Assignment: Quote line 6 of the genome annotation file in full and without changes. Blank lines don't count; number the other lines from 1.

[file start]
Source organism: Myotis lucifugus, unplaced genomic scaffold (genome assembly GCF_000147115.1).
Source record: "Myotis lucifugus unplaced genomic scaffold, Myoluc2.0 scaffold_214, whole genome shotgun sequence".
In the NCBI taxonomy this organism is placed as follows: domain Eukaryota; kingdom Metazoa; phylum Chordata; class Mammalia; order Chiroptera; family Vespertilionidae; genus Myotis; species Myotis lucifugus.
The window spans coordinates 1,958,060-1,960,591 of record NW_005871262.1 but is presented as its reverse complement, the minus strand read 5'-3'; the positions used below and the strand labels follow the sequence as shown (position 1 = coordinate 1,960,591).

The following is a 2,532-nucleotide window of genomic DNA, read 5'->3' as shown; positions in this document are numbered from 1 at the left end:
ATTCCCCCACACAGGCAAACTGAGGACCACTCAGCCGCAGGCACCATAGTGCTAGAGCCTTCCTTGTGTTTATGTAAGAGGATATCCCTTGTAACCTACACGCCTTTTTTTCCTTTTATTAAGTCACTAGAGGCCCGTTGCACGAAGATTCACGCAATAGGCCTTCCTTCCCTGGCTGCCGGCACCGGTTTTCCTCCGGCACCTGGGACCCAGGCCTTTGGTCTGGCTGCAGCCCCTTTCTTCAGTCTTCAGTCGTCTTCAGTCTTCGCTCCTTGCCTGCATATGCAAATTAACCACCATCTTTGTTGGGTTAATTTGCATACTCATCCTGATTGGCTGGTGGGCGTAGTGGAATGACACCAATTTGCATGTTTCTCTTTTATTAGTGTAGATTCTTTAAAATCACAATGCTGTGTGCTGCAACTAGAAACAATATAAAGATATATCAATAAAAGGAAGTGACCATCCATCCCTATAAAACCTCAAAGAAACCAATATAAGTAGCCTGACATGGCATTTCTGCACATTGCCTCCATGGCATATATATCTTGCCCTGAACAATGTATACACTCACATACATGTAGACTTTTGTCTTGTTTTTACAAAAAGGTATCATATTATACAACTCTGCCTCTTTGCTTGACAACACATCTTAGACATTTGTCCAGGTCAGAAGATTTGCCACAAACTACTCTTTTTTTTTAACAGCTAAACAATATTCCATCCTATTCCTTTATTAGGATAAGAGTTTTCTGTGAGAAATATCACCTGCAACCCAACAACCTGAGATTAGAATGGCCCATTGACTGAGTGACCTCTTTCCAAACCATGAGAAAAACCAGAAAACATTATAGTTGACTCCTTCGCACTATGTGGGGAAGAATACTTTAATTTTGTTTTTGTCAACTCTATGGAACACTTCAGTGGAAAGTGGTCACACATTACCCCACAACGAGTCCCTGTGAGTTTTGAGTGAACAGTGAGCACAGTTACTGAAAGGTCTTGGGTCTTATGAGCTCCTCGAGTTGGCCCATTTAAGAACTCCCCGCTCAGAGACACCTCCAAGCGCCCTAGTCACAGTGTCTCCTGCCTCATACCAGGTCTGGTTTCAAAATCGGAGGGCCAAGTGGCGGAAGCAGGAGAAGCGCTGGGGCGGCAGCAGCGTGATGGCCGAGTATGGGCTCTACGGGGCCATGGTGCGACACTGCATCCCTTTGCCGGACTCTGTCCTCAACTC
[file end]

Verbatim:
ATTCCCCCACACAGGCAAACTGAGGACCACTCAGCCGCAGGCACCATAGTGCTAGAGCCTTCCTTGTGTTTATGTAAGAGGATATCCCTTGTAACCTACACGCCTTTTTTTCCTTTTATTAAGTCACTAGAGGCCCGTTGCACGAAGATTCACGCAATAGGCCTTCCTTCCCTGGCTGCCGGCACCGGTTTTCCTCCGGCACCTGGGACCCAGGCCTTTGGTCTGGCTGCAGCCCCTTTCTTCAGTCTTCAGTCGTCTTCAGTCTTCGCTCCTTGCCTGCATATGCAAATTAACCACCATCTTTGTTGGGTTAATTTGCATACTCATCCTGATTGGCTGGTGGGCGTAGTGGAATGACACCAATTTGCATGTTTCTCTTTTATTAGTGTAGATTCTTTAAAATCACAATGCTGTGTGCTGCAACTAGAAACAATATAAAGATATATCAATAAAAGGAAGTGACCATCCATCCCTATAAAACCTCAAAGAAACCAATATAAGTAGCCTGACATGGCATTTCTGCACATTGCCTCCATGGCATATATATCTTGCCCTGAACAATGTATACACTCACATACATGTAGACTTTTGTCTTGTTTTTACAAAAAGGTATCATATTATACAACTCTGCCTCTTTGCTTGACAACACATCTTAGACATTTGTCCAGGTCAGAAGATTTGCCACAAACTACTCTTTTTTTTTAACAGCTAAACAATATTCCATCCTATTCCTTTATTAGGATAAGAGTTTTCTGTGAGAAATATCACCTGCAACCCAACAACCTGAGATTAGAATGGCCCATTGACTGAGTGACCTCTTTCCAAACCATGAGAAAAACCAGAAAACATTATAGTTGACTCCTTCGCACTATGTGGGGAAGAATACTTTAATTTTGTTTTTGTCAACTCTATGGAACACTTCAGTGGAAAGTGGTCACACATTACCCCACAACGAGTCCCTGTGAGTTTTGAGTGAACAGTGAGCACAGTTACTGAAAGGTCTTGGGTCTTATGAGCTCCTCGAGTTGGCCCATTTAAGAACTCCCCGCTCAGAGACACCTCCAAGCGCCCTAGTCACAGTGTCTCCTGCCTCATACCAGGTCTGGTTTCAAAATCGGAGGGCCAAGTGGCGGAAGCAGGAGAAGCGCTGGGGCGGCAGCAGCGTGATGGCCGAGTATGGGCTCTACGGGGCCATGGTGCGACACTGCATCCCTTTGCCGGACTCTGTCCTCAACTC